You want to know why so many parents of mentally ill children resent the mental health care system? Because while the therapist is sitting in her office passing judgment on the parents or offering inane suggestions on how to deal with a situation they know nothing about, the parents are sitting there wondering how they are going to get through the other 23 hours of the day. A child with psychosis, particularly a young child, can never be left alone, because they are never alone in their own heads. I am not saying that if left alone they will hurt themselves, although this is a significant risk. They are not dangerous and need to be watched. What they need is attention from a flesh and blood human being who will interact with them and engage with them so the focus of the child is on the person and not on the hallucination. After medications, the biggest weapon against severe mental illness is eye contact, a soft and soothing voice, time to spend, fun activities, and respect for what they say and do along. You have to want to spend time with these children, because if you don’t, they will pick up on that.
What mentally ill children need, once medication has reached the limits of what it can do, is people. You. Me. Anybody who sees these kids as worthwhile. They need people, and unfortunately they need a lot of people, because we are only human and we burn out. You have to keep the mind distracted from the moment they wake up until the moment they go to sleep, every day, for the rest of their lives, and there is no one on earth that can do that alone, although every parent I know of a mentally ill child tries.
You got to spend some time with these kids and you have to go to them. They cannot come to you.
Parents resent the system because the system makes parents do it all on their own. If you can’t do it all on your own (and no one can), residential is your only other option.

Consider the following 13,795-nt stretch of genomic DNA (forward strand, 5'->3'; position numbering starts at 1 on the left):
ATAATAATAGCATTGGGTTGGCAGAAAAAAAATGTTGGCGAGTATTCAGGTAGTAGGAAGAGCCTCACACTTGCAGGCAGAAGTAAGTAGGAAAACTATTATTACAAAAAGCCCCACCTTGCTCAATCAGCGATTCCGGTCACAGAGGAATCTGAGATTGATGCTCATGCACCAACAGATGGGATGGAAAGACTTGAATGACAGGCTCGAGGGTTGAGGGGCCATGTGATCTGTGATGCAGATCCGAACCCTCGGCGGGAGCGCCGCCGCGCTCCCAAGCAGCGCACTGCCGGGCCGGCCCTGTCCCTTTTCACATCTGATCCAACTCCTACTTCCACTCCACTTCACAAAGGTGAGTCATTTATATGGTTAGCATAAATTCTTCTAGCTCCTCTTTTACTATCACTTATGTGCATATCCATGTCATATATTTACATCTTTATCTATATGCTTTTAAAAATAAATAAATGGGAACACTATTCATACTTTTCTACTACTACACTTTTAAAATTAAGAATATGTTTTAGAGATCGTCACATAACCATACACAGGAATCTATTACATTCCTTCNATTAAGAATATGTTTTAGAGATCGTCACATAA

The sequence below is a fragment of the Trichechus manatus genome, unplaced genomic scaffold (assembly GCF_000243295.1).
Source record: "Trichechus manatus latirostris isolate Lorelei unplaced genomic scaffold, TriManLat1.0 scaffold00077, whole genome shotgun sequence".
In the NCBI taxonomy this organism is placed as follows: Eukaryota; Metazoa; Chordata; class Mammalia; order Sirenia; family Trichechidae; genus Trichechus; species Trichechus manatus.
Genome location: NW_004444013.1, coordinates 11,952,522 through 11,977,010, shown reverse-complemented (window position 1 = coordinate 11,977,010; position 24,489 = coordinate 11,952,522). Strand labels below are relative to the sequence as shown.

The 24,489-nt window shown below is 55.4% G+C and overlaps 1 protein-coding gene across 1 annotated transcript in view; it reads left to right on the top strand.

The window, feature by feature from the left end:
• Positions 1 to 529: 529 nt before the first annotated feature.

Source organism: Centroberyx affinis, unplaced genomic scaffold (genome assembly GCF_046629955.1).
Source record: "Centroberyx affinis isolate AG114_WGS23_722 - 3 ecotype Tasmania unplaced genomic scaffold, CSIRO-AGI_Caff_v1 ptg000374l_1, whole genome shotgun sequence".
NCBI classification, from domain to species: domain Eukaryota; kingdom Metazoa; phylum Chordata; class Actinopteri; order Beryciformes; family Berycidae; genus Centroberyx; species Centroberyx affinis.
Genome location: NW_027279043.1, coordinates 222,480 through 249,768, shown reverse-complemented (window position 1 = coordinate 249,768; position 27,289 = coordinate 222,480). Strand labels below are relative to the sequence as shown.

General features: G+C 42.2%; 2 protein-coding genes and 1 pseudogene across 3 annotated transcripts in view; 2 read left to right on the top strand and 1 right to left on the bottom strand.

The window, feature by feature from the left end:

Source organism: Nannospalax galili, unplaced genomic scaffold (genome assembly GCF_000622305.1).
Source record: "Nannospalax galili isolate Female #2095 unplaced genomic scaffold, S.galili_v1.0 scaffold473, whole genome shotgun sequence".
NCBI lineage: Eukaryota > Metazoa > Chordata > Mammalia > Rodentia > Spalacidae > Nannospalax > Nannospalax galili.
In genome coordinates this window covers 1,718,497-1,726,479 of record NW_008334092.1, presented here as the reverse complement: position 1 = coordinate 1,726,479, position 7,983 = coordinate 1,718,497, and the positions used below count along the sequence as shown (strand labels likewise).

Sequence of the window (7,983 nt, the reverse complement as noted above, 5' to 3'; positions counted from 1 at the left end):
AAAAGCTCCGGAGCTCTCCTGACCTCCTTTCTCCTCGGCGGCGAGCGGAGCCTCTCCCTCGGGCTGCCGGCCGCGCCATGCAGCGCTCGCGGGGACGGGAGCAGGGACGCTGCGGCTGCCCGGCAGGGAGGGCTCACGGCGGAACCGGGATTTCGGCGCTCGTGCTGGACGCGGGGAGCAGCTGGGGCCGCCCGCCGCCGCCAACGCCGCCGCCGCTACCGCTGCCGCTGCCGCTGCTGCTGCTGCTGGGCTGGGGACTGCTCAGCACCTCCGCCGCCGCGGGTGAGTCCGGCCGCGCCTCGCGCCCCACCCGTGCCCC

I have developed a bit of a reputation amongst other parents of mentally ill children for being opposed to residential treatment. I am actually not. What I have a problem with is that there are two options: limited outpatient care, typically once per week, of talk therapy, or residential. This is like getting a patient with a bladder infection. The first treatment is an outpatient regimen of antibiotics. If that fails, then we go straight to surgically removing the bladder and replacing it with a colostomy bag. I don’t know about you, but I would want to try some other options before they cut a part of my body out.
For those of you without mentally ill children, this is the truth: there is nothing between limited talk therapy on an outpatient basis and residential, where the child is removed from the home. It is, without question, the largest gap in health care in America.
IDEA (Individuals with Disabilities Education Act) guarantees all students the right to “an appropriate education in the least restrictive environment.” Yet, IDEA is essentially, although not legally, violated everyday because you go straight from outpatient (least restrictive) to residential (most restrictive).
We can fill that gap, which is what I was hoping to get Dr. Ari Levy at the Santa Clarita Child & Family Center to sign on to. We can offer additional therapies to fill the day for mentally ill children. How hard is it to offer art therapy? Occupational therapy? Recreational therapy? Equine and other animal therapies? Cooking therapy? Music therapy?